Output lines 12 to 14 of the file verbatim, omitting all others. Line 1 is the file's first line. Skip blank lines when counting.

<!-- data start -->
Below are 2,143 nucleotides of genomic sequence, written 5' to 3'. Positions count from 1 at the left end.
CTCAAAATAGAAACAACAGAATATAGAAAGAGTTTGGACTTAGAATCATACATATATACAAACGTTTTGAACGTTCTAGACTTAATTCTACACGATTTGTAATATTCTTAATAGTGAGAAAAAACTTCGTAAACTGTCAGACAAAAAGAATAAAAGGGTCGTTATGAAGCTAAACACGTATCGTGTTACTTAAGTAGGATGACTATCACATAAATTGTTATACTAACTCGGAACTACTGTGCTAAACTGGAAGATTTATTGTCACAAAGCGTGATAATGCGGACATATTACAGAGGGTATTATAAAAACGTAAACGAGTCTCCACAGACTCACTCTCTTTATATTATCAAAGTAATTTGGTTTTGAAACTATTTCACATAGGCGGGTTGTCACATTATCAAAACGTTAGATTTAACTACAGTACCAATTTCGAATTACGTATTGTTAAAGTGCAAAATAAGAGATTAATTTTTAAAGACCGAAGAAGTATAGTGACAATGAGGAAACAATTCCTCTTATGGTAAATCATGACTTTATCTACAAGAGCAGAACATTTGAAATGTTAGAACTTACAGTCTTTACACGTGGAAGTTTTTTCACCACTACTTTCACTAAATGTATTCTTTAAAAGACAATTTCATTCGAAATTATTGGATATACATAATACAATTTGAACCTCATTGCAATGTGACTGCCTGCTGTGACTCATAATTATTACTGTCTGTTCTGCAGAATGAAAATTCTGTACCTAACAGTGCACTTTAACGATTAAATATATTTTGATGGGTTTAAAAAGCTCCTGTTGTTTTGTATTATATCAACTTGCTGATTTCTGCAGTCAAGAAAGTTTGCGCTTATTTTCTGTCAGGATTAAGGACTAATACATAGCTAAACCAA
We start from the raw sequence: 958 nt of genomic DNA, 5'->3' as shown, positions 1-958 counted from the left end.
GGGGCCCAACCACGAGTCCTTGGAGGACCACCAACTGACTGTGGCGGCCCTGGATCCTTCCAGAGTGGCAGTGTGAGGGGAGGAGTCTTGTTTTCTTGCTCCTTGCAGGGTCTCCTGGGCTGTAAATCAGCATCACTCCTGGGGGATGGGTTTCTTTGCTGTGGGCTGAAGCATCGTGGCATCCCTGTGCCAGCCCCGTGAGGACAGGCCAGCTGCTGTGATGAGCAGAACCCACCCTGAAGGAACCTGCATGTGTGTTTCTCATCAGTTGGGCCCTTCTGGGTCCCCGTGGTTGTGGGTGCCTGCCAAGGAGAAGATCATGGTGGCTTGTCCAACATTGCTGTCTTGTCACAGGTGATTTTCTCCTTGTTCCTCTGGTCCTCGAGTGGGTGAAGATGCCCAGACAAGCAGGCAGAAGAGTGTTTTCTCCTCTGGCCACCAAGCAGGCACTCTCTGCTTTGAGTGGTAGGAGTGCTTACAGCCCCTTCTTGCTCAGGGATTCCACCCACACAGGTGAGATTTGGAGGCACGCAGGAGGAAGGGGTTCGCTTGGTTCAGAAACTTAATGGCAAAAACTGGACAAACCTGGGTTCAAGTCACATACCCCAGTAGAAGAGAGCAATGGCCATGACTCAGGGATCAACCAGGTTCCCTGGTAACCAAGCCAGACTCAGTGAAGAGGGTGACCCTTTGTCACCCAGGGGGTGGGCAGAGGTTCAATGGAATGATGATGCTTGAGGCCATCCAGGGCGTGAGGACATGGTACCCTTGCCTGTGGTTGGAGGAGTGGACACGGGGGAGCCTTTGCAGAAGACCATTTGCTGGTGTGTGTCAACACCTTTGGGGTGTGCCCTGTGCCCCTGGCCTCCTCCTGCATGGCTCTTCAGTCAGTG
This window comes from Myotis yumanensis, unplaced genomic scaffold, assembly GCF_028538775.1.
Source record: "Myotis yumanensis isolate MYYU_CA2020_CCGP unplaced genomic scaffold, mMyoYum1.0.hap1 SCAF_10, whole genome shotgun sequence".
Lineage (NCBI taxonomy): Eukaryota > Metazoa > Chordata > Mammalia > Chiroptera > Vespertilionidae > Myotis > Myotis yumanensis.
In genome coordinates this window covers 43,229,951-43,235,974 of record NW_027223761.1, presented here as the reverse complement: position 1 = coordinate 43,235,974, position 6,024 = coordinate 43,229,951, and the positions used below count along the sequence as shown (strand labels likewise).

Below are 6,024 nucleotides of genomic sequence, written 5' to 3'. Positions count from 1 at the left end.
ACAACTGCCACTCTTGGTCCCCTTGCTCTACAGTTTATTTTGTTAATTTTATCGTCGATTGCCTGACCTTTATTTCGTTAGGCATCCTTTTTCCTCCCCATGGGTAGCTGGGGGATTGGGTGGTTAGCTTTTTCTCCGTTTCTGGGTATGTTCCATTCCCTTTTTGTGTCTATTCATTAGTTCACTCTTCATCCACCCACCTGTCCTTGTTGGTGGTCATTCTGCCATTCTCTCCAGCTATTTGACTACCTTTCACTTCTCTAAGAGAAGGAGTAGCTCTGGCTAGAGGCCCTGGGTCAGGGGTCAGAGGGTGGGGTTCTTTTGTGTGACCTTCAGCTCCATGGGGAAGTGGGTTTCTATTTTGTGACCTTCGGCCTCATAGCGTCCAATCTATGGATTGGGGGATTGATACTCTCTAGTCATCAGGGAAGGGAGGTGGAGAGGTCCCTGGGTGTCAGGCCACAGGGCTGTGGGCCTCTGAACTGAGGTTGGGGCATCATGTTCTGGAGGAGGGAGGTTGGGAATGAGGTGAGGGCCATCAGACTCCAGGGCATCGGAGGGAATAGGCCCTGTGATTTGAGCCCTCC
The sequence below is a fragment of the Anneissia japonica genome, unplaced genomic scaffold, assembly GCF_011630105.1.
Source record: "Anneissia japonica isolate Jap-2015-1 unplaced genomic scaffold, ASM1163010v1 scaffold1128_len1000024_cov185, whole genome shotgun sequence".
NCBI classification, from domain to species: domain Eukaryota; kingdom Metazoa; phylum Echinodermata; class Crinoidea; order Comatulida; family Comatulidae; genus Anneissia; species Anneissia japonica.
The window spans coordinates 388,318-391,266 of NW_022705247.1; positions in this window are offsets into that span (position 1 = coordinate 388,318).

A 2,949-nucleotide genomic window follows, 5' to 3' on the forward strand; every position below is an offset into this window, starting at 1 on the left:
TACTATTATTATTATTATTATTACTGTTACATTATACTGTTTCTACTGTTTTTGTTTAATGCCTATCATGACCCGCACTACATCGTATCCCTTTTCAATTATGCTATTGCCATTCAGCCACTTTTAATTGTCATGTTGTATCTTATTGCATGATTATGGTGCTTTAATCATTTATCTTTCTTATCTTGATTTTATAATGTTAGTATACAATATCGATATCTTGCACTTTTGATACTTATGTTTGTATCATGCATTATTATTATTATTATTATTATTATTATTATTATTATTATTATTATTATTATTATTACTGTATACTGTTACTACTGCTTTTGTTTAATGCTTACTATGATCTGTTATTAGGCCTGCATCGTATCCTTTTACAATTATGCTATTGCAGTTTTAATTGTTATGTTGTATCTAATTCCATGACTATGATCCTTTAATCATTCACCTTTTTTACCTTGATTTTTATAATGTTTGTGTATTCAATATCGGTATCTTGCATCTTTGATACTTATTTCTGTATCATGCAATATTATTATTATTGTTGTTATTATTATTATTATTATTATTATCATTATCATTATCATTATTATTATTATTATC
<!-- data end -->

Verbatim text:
Source record: "Anneissia japonica isolate Jap-2015-1 unplaced genomic scaffold, ASM1163010v1 scaffold1128_len1000024_cov185, whole genome shotgun sequence".
NCBI classification, from domain to species: domain Eukaryota; kingdom Metazoa; phylum Echinodermata; class Crinoidea; order Comatulida; family Comatulidae; genus Anneissia; species Anneissia japonica.
The window spans coordinates 388,318-391,266 of NW_022705247.1; positions in this window are offsets into that span (position 1 = coordinate 388,318).